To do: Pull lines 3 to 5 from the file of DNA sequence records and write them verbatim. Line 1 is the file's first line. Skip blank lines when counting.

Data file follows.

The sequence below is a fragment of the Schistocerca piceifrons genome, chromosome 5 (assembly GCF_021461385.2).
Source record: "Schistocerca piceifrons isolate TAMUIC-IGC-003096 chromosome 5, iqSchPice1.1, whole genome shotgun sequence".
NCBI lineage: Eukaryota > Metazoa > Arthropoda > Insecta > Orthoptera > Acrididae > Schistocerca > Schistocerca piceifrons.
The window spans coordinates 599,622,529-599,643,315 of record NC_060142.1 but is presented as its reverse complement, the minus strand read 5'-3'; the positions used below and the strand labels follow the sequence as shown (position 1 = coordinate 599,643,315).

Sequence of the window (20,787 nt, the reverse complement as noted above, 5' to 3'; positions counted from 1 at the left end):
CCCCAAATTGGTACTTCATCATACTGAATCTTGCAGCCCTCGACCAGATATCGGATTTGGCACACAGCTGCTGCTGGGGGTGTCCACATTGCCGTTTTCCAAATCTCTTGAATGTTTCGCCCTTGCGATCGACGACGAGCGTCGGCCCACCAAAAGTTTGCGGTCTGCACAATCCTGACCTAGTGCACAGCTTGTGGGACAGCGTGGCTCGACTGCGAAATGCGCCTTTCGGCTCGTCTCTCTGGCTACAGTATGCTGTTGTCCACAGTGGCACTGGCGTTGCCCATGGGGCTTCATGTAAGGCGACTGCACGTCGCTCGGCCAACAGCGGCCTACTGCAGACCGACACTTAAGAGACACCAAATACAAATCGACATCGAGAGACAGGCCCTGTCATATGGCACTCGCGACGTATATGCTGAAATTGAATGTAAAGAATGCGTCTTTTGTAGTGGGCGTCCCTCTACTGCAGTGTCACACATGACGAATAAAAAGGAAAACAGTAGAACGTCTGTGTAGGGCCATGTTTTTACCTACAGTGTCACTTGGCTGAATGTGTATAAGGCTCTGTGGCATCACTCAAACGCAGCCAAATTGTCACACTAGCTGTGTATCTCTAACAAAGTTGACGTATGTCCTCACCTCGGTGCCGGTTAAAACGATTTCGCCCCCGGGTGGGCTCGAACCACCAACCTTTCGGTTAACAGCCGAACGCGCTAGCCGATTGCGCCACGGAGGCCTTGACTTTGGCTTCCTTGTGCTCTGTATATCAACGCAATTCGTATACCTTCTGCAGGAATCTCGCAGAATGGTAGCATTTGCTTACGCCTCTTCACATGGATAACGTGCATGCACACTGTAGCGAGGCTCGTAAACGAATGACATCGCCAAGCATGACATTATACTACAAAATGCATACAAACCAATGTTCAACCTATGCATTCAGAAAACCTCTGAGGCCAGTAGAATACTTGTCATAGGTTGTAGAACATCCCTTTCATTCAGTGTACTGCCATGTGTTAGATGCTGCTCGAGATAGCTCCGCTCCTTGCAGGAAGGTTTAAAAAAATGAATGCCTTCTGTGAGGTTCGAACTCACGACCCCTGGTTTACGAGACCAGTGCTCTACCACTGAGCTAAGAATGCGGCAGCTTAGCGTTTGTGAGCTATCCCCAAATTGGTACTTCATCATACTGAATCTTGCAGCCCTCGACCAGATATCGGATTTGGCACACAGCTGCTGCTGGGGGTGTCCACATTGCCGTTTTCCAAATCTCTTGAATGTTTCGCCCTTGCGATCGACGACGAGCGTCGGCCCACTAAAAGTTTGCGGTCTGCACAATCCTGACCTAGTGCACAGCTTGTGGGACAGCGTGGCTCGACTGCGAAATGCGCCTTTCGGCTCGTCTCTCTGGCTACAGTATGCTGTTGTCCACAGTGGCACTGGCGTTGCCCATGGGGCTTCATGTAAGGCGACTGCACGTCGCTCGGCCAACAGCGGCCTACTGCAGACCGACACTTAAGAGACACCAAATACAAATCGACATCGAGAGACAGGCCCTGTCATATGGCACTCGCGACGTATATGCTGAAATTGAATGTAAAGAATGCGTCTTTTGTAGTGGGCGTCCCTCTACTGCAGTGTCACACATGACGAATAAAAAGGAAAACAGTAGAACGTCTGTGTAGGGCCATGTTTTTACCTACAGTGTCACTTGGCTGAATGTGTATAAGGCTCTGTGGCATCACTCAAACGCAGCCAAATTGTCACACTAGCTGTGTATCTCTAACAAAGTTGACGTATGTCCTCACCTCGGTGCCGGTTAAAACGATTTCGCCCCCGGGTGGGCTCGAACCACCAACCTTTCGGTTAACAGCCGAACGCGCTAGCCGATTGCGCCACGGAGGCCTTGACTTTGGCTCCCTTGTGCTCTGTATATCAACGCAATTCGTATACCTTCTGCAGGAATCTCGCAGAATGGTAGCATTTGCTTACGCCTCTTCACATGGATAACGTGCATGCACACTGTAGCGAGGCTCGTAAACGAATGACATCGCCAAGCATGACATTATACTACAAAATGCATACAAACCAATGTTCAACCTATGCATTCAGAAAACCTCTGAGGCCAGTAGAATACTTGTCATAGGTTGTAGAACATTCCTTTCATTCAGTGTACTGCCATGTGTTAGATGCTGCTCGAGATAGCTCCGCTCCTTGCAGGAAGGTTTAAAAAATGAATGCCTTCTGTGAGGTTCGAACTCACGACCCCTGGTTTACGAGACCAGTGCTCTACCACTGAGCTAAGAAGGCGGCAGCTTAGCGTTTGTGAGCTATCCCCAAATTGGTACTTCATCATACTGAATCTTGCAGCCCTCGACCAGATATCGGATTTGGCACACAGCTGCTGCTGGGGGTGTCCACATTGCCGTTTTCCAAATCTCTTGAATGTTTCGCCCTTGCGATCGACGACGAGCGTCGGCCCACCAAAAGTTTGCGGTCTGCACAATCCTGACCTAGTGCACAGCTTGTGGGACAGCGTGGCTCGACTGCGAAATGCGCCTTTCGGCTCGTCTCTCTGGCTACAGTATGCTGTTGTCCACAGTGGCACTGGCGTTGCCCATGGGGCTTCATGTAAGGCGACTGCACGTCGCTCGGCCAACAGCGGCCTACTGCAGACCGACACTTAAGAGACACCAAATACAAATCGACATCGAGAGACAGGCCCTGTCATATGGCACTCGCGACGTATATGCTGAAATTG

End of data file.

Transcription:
NCBI lineage: Eukaryota > Metazoa > Arthropoda > Insecta > Orthoptera > Acrididae > Schistocerca > Schistocerca piceifrons.
The window spans coordinates 599,622,529-599,643,315 of record NC_060142.1 but is presented as its reverse complement, the minus strand read 5'-3'; the positions used below and the strand labels follow the sequence as shown (position 1 = coordinate 599,643,315).

Sequence of the window (20,787 nt, the reverse complement as noted above, 5' to 3'; positions counted from 1 at the left end):